Dr. Feelgood shares several perspectives on prescription drug use, exploring the issues involved when doctors are faced with patients seeking help for chronic pain.
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A personal documentary about a public subject, My Father’s Vietnam personifies the connections made and unmade by the Vietnam War. Featuring never-before-seen photographs and 8mm footage of the era, My Father’s Vietnam is the story of three soldiers, only one of whom returned home alive. Interviews with the filmmaker’s Vietnam Veteran father, and the friends and family members of two men he served with who were killed there, give voice to individuals who continue to silently carry the psychological burdens of a war that ended over 40 years ago. My Father’s Vietnam carries with it the potential to encourage audiences to broach the subjects of service and sacrifice with the veterans in their lives.
Disturbing the Peace follows a group of former enemy combatants – Israeli soldiers from the most elite units, and Palestinian fighters, many of whom served years in prison – who have come together to challenge the status quo and and say “enough”. The film traces their transformational journeys from soldiers committed to armed battle to non-violent peace activists. It is a story of the human potential unleashed when we stop participating in a story that no longer serves us, and with the power of our convictions take action to create a new possibility.
Ed Hardy is emblazoned on clothing worn by Madonna, Bruce Springsteen and Mick Jagger, on wine and dozens of other products. Now you’ll meet the real Ed Hardy, the godfather of modern tattooing and artist extraordinaire who gave up a promising career in the fine arts to pursue his childhood obsession: tattoos.
The Day the ’60s Died chronicles May 1970, the month in which four students were shot dead at Kent State. The mayhem that followed has been called the most divisive moment in American history since the Civil War. From college campuses, to the jungles of Cambodia, to the Nixon White House, the film takes us back into that turbulent spring 45 years ago.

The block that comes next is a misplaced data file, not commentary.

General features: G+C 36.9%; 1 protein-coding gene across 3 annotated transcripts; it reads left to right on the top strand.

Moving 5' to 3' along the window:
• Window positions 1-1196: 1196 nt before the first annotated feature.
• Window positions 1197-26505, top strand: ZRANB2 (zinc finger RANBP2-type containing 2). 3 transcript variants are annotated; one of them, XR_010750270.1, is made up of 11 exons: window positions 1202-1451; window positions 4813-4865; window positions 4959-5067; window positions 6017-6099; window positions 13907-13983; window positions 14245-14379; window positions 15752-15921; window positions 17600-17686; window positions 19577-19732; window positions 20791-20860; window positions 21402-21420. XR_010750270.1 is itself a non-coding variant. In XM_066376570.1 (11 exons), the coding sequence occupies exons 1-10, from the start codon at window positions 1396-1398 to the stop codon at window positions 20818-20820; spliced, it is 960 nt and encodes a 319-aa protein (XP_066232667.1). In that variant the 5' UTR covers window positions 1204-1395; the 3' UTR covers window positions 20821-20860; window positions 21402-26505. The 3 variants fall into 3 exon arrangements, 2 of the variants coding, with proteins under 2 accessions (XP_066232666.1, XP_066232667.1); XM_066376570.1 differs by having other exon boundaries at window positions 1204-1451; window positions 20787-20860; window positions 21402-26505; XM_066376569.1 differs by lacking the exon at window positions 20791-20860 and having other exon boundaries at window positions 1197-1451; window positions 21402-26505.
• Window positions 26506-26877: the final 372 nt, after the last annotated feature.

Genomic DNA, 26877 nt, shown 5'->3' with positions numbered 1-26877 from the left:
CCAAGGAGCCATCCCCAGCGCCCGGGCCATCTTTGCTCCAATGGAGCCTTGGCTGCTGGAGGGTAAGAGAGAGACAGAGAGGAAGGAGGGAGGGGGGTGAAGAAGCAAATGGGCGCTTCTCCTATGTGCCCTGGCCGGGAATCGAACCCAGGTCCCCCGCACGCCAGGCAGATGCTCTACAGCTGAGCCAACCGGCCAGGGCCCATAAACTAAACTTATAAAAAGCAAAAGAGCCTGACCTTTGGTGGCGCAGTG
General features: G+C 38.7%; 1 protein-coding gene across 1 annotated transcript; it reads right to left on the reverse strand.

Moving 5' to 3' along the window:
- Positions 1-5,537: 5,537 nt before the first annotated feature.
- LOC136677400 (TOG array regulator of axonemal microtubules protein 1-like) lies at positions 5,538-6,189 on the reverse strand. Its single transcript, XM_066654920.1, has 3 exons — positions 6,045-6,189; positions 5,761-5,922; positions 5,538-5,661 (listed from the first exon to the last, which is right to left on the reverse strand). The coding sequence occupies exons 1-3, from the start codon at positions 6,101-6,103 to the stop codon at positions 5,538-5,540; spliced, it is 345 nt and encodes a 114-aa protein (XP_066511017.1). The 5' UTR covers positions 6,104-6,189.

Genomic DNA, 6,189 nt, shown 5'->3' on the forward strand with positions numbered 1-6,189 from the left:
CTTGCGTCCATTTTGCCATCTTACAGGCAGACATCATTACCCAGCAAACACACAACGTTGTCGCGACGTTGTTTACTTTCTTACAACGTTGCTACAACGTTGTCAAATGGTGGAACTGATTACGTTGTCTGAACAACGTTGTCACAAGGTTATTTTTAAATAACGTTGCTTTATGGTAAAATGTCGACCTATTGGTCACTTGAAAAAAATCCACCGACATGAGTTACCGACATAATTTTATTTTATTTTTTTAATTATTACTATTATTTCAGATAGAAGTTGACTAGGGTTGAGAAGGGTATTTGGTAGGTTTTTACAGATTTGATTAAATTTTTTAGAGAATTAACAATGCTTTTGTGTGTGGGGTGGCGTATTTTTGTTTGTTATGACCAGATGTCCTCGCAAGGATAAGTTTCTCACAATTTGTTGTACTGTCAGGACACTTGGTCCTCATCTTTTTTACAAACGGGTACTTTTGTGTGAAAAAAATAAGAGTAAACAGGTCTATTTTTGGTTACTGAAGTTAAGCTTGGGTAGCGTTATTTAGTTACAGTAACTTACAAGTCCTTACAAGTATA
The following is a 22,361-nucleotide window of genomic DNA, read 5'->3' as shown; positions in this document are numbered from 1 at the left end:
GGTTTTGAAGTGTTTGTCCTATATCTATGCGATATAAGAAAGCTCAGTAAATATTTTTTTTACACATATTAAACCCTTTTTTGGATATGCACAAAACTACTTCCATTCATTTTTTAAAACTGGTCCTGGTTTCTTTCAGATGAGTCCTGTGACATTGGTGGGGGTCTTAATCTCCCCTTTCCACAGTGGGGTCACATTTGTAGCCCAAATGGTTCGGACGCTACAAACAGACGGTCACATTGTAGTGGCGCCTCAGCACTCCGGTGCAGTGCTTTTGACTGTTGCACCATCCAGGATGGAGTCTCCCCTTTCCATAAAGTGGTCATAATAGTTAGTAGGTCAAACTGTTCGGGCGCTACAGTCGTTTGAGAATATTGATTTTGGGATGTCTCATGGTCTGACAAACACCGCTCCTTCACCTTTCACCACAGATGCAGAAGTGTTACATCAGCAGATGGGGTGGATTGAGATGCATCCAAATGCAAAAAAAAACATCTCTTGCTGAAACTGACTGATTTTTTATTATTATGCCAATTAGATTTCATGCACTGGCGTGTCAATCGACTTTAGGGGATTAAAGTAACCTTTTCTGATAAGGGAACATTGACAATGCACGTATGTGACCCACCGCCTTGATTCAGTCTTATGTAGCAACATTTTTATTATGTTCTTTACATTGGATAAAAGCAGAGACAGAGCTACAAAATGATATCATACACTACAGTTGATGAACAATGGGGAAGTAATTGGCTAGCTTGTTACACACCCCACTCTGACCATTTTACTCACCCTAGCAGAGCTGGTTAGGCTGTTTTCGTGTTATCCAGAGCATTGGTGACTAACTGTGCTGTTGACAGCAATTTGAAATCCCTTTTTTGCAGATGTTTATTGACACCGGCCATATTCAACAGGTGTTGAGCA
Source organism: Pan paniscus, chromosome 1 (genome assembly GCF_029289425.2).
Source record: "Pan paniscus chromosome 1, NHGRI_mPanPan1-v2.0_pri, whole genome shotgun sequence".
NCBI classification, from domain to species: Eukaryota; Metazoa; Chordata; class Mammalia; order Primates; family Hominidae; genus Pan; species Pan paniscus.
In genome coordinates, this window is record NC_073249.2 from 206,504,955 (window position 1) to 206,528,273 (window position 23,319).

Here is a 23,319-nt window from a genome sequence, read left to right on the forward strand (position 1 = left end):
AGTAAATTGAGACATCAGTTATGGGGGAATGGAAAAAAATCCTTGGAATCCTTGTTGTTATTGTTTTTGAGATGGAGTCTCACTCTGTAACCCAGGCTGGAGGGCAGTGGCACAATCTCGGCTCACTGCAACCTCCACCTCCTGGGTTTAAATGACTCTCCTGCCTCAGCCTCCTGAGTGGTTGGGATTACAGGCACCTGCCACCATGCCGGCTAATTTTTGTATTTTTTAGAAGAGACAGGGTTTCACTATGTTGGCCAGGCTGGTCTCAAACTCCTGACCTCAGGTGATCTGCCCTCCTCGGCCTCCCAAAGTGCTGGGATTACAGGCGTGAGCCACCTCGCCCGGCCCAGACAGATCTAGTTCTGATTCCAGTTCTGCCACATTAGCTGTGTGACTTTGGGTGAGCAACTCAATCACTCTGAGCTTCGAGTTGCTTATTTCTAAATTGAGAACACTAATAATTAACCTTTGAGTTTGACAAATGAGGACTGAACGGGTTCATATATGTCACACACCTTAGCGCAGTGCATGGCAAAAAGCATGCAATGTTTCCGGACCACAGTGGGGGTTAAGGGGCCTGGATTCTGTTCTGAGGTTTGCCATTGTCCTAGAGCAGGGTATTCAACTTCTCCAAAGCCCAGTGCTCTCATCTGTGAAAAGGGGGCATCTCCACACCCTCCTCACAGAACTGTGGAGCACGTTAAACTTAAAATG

A filmmaker sets out to discover the life of Joyce Vincent, who died in her bedsit in North London in 2003. Her body wasn’t discovered for three years, and newspaper reports offered few details of her life – not even a photograph.
Canadian acting legend William Shatner takes viewers inside the creation of Star Trek: The Next Generation, the bold attempt in 1986 to recreate the success of the original television series, in which Shatner played Captain James T. Kirk.
Does privacy still exist in 2019? In less than a generation, the internet has become a mass surveillance machine based on one simple mindset: If it’s free, you’re the product. Our information is captured, stored and made accessible to corporations and governments across the world. To the hacker community, Big Brother is real and only a technological battle can defeat him.
On May 8, 1989, Sports Illustrated ran an article about Ultimate frisbee… about a team with no name hailing from New York City that was about to change the sport forever. From its 1968 New Jersey birth to its unanimous 2015 recognition by the International Olympic Committee, FLATBALL circles the globe to showcase four decades of world-class Ultimate and goes even further: to a set of fields in the Middle East to understand and demystify the unique spirit of the game.